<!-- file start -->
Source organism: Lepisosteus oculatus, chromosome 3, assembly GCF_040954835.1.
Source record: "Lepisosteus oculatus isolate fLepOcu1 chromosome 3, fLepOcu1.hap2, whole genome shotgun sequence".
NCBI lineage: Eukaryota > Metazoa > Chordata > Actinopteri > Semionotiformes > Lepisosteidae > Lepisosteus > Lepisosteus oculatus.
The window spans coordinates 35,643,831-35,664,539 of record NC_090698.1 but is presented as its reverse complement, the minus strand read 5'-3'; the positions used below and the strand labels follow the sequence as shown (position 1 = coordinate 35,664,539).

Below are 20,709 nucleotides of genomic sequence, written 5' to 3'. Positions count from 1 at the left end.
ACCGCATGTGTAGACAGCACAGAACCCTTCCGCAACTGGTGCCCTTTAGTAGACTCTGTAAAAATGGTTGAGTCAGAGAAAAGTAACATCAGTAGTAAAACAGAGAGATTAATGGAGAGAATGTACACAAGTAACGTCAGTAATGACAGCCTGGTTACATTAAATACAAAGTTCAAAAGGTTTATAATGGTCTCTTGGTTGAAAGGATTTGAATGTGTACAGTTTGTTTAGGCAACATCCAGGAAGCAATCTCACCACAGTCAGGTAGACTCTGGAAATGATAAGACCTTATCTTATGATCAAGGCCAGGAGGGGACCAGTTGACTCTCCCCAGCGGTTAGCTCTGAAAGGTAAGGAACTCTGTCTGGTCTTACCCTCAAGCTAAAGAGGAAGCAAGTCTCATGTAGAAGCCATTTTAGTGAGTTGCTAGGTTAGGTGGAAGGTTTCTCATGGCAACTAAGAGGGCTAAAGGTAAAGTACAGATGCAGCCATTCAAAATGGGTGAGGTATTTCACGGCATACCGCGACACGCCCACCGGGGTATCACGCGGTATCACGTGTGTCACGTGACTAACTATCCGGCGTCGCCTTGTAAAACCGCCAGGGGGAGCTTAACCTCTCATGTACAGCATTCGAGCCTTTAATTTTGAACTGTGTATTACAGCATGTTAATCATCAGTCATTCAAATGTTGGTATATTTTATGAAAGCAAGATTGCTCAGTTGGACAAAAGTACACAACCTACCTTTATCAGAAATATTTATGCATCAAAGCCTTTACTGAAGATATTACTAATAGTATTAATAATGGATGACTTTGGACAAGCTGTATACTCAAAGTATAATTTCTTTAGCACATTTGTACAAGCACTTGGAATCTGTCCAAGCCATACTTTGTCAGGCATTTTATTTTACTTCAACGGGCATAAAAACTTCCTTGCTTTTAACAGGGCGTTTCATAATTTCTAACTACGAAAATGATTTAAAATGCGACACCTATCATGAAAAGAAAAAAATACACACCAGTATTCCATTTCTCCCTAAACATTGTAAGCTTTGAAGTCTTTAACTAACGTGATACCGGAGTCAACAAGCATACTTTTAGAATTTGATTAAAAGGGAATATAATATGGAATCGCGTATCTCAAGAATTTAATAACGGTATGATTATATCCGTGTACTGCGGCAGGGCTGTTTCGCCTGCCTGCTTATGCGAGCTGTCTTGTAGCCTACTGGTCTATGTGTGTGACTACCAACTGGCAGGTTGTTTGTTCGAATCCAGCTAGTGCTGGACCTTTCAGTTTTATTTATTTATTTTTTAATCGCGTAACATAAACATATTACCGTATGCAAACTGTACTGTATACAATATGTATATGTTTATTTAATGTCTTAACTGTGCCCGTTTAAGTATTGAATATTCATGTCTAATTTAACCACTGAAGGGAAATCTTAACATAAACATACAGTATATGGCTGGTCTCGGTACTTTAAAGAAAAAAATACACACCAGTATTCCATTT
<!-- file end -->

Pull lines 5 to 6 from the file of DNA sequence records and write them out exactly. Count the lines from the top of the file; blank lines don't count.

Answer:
Below are 20,709 nucleotides of genomic sequence, written 5' to 3'. Positions count from 1 at the left end.
ACCGCATGTGTAGACAGCACAGAACCCTTCCGCAACTGGTGCCCTTTAGTAGACTCTGTAAAAATGGTTGAGTCAGAGAAAAGTAACATCAGTAGTAAAACAGAGAGATTAATGGAGAGAATGTACACAAGTAACGTCAGTAATGACAGCCTGGTTACATTAAATACAAAGTTCAAAAGGTTTATAATGGTCTCTTGGTTGAAAGGATTTGAATGTGTACAGTTTGTTTAGGCAACATCCAGGAAGCAATCTCACCACAGTCAGGTAGACTCTGGAAATGATAAGACCTTATCTTATGATCAAGGCCAGGAGGGGACCAGTTGACTCTCCCCAGCGGTTAGCTCTGAAAGGTAAGGAACTCTGTCTGGTCTTACCCTCAAGCTAAAGAGGAAGCAAGTCTCATGTAGAAGCCATTTTAGTGAGTTGCTAGGTTAGGTGGAAGGTTTCTCATGGCAACTAAGAGGGCTAAAGGTAAAGTACAGATGCAGCCATTCAAAATGGGTGAGGTATTTCACGGCATACCGCGACACGCCCACCGGGGTATCACGCGGTATCACGTGTGTCACGTGACTAACTATCCGGCGTCGCCTTGTAAAACCGCCAGGGGGAGCTTAACCTCTCATGTACAGCATTCGAGCCTTTAATTTTGAACTGTGTATTACAGCATGTTAATCATCAGTCATTCAAATGTTGGTATATTTTATGAAAGCAAGATTGCTCAGTTGGACAAAAGTACACAACCTACCTTTATCAGAAATATTTATGCATCAAAGCCTTTACTGAAGATATTACTAATAGTATTAATAATGGATGACTTTGGACAAGCTGTATACTCAAAGTATAATTTCTTTAGCACATTTGTACAAGCACTTGGAATCTGTCCAAGCCATACTTTGTCAGGCATTTTATTTTACTTCAACGGGCATAAAAACTTCCTTGCTTTTAACAGGGCGTTTCATAATTTCTAACTACGAAAATGATTTAAAATGCGACACCTATCATGAAAAGAAAAAAATACACACCAGTATTCCATTTCTCCCTAAACATTGTAAGCTTTGAAGTCTTTAACTAACGTGATACCGGAGTCAACAAGCATACTTTTAGAATTTGATTAAAAGGGAATATAATATGGAATCGCGTATCTCAAGAATTTAATAACGGTATGATTATATCCGTGTACTGCGGCAGGGCTGTTTCGCCTGCCTGCTTATGCGAGCTGTCTTGTAGCCTACTGGTCTATGTGTGTGACTACCAACTGGCAGGTTGTTTGTTCGAATCCAGCTAGTGCTGGACCTTTCAGTTTTATTTATTTATTTTTTAATCGCGTAACATAAACATATTACCGTATGCAAACTGTACTGTATACAATATGTATATGTTTATTTAATGTCTTAACTGTGCCCGTTTAAGTATTGAATATTCATGTCTAATTTAACCACTGAAGGGAAATCTTAACATAAACATACAGTATATGGCTGGTCTCGGTACTTTAAAGAAAAAAATACACACCAGTATTCCATTT